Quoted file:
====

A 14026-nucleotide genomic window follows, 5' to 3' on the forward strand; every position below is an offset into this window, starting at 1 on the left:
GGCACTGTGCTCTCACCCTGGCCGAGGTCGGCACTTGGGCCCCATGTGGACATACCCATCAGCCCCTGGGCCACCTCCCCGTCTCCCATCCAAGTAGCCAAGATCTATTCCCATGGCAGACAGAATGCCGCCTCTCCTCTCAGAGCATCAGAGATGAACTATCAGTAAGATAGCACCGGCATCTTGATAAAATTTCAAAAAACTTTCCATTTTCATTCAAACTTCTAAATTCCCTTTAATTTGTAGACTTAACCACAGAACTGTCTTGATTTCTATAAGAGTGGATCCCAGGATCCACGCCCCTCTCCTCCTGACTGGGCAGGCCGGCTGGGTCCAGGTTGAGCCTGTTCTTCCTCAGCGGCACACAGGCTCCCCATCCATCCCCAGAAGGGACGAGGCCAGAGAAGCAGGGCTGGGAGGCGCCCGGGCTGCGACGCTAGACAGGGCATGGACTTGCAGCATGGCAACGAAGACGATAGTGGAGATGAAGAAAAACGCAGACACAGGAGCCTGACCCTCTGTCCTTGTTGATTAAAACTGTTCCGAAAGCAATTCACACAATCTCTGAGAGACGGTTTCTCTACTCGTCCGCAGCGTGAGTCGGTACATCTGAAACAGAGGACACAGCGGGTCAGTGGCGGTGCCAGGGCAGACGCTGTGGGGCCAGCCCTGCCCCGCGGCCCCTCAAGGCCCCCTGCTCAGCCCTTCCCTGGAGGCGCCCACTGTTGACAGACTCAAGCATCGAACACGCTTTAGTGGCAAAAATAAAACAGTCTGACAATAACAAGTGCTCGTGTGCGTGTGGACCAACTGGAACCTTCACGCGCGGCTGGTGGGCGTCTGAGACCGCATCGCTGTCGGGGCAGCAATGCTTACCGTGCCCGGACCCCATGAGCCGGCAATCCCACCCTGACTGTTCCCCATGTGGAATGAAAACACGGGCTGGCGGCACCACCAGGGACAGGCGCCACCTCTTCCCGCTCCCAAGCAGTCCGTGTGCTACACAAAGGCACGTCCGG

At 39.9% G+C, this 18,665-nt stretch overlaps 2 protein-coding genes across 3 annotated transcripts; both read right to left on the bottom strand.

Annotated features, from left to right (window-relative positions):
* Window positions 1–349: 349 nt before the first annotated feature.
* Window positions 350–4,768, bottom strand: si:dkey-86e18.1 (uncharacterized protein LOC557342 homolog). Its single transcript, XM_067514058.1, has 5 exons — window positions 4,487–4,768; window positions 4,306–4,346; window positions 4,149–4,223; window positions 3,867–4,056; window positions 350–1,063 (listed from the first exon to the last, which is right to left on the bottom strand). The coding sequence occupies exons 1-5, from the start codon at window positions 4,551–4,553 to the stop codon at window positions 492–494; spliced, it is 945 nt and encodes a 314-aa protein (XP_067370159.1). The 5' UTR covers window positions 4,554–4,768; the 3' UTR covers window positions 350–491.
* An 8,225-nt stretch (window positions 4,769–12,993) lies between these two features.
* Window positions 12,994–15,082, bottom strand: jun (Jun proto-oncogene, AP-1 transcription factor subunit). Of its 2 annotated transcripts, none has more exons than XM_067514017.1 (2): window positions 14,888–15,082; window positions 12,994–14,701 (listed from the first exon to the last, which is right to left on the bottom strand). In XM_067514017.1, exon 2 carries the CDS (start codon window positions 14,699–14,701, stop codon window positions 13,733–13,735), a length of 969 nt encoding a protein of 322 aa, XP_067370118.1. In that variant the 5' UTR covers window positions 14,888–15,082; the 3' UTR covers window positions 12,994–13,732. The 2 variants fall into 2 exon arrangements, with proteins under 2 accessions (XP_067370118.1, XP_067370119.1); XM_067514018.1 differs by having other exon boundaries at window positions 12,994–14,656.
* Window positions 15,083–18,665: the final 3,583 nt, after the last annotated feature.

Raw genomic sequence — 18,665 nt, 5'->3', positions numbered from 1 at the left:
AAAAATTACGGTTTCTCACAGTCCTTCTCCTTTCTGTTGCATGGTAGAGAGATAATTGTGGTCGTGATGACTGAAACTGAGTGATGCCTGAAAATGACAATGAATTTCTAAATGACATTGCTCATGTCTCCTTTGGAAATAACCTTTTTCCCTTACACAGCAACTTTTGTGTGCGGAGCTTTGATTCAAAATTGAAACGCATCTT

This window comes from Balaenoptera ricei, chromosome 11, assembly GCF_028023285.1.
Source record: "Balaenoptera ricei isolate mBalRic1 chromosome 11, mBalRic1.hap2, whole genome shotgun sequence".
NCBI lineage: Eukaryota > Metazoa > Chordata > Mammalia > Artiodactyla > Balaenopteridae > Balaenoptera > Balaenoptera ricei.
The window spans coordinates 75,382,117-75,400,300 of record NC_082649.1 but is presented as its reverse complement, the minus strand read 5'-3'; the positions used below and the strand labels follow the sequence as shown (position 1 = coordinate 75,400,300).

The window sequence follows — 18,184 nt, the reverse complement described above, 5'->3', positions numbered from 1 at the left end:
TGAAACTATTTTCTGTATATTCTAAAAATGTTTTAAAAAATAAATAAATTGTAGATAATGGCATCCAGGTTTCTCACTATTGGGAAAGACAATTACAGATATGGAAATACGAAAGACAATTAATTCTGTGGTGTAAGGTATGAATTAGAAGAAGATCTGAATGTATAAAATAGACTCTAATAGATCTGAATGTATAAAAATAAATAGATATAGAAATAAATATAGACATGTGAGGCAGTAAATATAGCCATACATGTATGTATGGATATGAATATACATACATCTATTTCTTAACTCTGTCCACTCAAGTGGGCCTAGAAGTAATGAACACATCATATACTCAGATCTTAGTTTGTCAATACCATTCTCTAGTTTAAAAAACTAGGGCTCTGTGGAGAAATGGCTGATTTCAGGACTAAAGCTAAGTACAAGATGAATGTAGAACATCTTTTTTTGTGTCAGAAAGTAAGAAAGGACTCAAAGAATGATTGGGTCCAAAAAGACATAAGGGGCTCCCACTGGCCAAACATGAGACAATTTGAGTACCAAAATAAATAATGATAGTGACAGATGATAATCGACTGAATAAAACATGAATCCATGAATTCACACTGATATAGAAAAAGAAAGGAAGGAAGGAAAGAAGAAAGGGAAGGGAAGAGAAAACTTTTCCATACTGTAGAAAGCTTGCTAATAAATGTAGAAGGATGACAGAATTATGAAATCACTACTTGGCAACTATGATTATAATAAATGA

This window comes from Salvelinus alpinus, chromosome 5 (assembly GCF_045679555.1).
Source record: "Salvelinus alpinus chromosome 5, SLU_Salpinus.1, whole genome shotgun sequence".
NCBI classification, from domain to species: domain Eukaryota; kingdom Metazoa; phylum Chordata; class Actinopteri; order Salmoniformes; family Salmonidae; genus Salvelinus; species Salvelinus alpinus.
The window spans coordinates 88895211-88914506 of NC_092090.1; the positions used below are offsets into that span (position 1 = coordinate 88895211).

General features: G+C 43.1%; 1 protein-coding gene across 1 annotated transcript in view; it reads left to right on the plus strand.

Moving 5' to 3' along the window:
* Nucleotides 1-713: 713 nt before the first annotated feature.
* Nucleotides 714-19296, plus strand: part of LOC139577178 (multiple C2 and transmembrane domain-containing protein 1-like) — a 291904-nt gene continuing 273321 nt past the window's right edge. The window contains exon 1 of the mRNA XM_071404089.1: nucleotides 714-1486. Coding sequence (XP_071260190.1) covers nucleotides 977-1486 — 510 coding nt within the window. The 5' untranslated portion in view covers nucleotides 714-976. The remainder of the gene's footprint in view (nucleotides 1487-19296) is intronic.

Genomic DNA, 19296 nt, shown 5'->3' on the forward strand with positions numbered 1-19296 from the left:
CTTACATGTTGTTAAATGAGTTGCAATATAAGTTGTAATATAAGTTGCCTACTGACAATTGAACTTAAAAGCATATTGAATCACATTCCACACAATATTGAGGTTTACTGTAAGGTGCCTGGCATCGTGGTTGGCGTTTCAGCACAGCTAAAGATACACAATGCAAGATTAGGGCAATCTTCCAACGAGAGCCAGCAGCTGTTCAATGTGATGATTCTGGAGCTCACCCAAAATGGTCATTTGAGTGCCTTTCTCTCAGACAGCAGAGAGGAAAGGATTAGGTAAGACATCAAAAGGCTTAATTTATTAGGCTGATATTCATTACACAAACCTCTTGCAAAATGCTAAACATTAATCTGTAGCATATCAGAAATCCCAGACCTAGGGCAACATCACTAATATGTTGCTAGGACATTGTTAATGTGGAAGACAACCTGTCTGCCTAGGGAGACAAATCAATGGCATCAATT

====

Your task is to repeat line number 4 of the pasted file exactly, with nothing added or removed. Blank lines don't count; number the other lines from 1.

Annotated features, from left to right (window-relative positions):